Echoes of 9/11 in the Trump Era: Did 9/11 Really “Change Everything”?
Did 9/11 really “change everything”? Before 2016, most of the debate about US defence and security policy focused on whether the Obama administration was effectively overturning the post-9/11 policies of the GW Bush administration (e.g., pulling out of Iraq, re-committing to multilateralism) or holding on to them (e.g., Guantanamo, drones). It sometimes seems like Trump has made all of this irrelevant, by overturning virtually all of the foundations of American foreign policy, and/or having no coherent priorities. What happened to the “post-9/11” defence and security agenda? Are there continuities, or has it all gotten thoroughly Trumped?
Hosted in partnership with the Centre for the Study of Security and Development.
About the speakers
Aisha Ahmad is an Assistant Professor of Political Science at the University of Toronto, Director of the Islam and Global Affairs Initiative at the Munk School, Senior Fellow at Massey College, and CEO of the Women in International Security-Canada Toronto chapter. Her book, Jihad & Co.: Black Markets and Islamist Power, tracks the economic origins of jihadists in civil wars, and was awarded the 2018 Best Book in Comparative Politics by the Canadian Political Science Association. She has published prize-winning research in International Security and is the 2018 winner of the Northrop Frye Award of Excellence for undergraduate teaching.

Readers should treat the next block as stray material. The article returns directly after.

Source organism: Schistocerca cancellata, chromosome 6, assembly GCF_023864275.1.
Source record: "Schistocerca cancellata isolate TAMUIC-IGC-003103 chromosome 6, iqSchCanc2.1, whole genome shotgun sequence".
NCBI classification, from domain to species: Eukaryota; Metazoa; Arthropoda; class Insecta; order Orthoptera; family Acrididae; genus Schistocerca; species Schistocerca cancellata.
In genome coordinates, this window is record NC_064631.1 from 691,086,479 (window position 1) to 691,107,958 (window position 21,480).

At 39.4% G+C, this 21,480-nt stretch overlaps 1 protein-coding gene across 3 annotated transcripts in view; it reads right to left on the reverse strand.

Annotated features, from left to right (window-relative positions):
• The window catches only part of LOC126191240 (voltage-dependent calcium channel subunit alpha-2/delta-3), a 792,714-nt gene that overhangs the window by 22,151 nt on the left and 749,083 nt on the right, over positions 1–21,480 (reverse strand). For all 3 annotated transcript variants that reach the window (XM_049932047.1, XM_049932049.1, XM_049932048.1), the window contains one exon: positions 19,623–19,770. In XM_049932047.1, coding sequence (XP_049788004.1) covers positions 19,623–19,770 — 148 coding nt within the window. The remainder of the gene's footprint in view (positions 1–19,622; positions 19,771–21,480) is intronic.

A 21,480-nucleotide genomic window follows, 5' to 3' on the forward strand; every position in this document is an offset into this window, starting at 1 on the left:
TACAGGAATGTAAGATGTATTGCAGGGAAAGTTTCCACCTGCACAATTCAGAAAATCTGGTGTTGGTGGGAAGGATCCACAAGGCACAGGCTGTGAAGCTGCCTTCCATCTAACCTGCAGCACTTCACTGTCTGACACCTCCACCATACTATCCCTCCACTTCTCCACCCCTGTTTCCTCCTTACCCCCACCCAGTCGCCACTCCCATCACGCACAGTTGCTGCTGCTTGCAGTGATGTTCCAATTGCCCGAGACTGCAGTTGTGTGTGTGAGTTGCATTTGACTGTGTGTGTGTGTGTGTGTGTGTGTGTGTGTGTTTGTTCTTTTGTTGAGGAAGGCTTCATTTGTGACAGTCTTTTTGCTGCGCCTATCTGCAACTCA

Aisha Ahmad Thinks Policy Matters
|Brian Bow is Professor of Political Science and Director of the Centre for the Study of Security and Development (CSSD) at Dalhousie University. He is the author of The Politics of Linkage: Power, Interdependence, and Ideas in Canada-US Relations—which won the Donner Prize for 2009—plus a number of other studies on Canada-US relations, Canadian foreign policy, regional cooperation, and defence and security policy coordination.|
Stefanie von Hlatky
Stéfanie von Hlatky is an associate professor of political studies at Queen’s University and a fellow with the Centre for International and Defence Policy (CIDP). Prior to joining Queen’s, she held positions at Georgetown University, the Woodrow Wilson International Center for Scholars, Dartmouth College, ETH Zurich and was a Fulbright Visiting Research Chair at the University of Southern California’s Centre for Public Diplomacy. She has published three books: a monograph with Oxford University Press titled American Allies in Times of War: The Great Asymmetry (2013) and two edited volumes: The Future of US Extended Deterrence (co-edited with Andreas Wenger) with Georgetown University Press (2015) and Going to War? Trends in Military Interventions (co-edited with H. Christian Breede) with McGill-Queen’s University Press (2016).
Stefanie von Hlatky Thinks Policy Matters
About the series
Policy Matters is a weekly panel discussion on major policy issues presented by the MacEachen Institute for Public Policy and Governance. Each discussion features thought leaders from civil society and focuses on one of the Institute's four research themes – Civic Engagement, Atlantic Canada and the World, Health Systems and Governance and Smart Infrastructure. Held each Tuesday from September 11 to November 6, the discussions take place in room 1011 of the Kenneth C. Rowe Management Building at Dalhousie, from 12:00 pm – 1:30 pm. The events are designed to encourage public engagement with local, national and international policy issues and are open to the public.
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